After some very helpful suggestions by Steven Yau, I was able to tweak some settings to correct the model.

A black specular colour tint fixed the eyes.

Looking good

Setting the opacity blend type to alpha fixed the black eyelashes, but caused them to act as a stencil straight through the poor model’s head when viewed from below.

Will the horror never end!?!

Setting opacity “alpha to coverage” fixed the clipping eye syndrome.

Finally! Yay!!!

Maybe now I’ll be able to get on with coding… nah… ¯\_(ツ)_/¯

Down the rabbit hole with FBX


PlayCanvas does an admirable job of importing FBX models and animations, but animation control seems limited. In particular, there seem to be no events for animation start, end, etc.

Animated Sackboy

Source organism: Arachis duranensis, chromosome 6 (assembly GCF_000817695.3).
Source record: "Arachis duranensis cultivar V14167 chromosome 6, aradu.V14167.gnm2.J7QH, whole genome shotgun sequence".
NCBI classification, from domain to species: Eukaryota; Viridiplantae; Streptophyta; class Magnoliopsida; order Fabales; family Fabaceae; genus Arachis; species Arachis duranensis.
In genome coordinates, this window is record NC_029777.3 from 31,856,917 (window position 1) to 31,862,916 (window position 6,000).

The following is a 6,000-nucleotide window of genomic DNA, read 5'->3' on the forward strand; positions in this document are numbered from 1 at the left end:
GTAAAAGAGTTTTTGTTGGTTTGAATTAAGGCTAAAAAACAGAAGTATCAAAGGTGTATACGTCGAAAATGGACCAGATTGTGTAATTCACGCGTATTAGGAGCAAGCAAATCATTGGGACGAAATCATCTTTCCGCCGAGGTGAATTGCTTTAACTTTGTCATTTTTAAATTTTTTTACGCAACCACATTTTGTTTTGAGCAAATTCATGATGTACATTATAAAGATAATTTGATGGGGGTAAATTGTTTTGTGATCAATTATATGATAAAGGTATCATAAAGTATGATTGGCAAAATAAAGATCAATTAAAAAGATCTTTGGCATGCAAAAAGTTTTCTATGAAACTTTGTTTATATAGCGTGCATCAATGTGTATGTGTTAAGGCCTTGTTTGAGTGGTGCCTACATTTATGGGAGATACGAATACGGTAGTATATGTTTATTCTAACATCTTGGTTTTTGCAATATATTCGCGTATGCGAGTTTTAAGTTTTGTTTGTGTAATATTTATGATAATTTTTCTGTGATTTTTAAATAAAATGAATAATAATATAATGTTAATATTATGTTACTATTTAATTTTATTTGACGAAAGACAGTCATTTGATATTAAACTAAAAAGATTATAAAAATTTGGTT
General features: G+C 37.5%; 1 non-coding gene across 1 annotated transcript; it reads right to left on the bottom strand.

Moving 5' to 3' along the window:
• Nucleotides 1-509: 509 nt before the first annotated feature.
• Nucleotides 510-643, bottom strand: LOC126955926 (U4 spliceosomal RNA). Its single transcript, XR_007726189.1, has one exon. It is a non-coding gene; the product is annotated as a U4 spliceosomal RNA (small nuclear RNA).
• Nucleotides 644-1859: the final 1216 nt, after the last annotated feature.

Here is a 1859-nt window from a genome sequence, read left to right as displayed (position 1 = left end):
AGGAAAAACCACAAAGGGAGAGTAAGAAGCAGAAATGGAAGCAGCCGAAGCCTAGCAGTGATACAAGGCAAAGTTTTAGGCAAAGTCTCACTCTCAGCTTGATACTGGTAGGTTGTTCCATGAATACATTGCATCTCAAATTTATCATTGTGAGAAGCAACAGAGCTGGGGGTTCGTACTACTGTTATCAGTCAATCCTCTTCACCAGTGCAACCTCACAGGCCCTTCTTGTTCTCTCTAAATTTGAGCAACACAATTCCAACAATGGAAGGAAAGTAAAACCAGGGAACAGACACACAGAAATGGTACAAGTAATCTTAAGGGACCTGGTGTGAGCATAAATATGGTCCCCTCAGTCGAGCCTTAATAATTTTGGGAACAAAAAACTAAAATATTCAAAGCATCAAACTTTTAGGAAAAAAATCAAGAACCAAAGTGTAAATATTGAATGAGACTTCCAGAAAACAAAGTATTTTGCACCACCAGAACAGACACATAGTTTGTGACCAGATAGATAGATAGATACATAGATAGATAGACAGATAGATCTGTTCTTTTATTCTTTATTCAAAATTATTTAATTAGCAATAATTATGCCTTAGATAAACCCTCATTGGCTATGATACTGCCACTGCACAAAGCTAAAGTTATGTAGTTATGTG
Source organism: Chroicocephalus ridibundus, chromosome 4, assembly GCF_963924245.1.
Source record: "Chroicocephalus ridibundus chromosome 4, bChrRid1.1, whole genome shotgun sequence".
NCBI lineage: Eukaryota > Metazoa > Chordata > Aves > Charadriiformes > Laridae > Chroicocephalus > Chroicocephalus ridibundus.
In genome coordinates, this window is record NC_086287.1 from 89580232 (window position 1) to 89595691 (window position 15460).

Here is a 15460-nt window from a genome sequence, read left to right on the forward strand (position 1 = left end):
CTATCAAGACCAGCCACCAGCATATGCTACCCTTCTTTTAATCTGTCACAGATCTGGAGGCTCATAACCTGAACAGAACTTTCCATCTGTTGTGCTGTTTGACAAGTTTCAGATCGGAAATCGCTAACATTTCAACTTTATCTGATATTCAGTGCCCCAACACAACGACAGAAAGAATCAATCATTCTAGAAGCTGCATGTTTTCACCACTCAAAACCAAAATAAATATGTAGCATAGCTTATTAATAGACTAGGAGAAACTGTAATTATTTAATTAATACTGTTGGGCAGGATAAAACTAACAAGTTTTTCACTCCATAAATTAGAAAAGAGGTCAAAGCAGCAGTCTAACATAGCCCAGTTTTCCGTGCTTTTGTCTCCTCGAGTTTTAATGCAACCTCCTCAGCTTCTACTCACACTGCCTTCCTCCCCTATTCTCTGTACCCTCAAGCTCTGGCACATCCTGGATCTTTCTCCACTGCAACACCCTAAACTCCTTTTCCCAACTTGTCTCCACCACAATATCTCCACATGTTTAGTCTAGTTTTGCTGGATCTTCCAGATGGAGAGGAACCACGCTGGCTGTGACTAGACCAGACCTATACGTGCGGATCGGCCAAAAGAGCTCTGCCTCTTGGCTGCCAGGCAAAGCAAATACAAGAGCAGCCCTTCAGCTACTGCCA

This immediately prompted me to stop and reassess all my requirements (and not just animation).


  1. I felt that I would almost certainly need more control over animation events than PlayCanvas provides.
  2. PlayCanvas only has version control (very important) for legacy scripts.
  3. A fall back is needed if PlayCanvas fails for some reason (e.g. it’s cloud based, so poor internet or even just high contention would be problematic).

Using an API would immediately address issues 2 and 3. This leaves FBX support as the main issue.

It’s apparent that game creation requires a smooth workflow. Easily getting assets into the game is very important, regardless of their source. Be it pre-existing from a store or newly created by an on-site 3D artist, assets have to come from somewhere, and FBX is one of the more common formats particularly for animation. FBX support is very important.

Checking out the main alternatives:


Babylon.js doesn’t support FBX directly. I was advised to use the Babylon exporter for Unity or Blender. Alas, the results were not impressive.

Source model (Pearl.fbx) as should be

Model after exporting to Babylon (from Unity and Blender)

Clara.io has an “export to Babylon” option, unfortunately its own FBX import is lacking, and I’m still trying to work out how to add animation to a model.

Model after import into Clara.io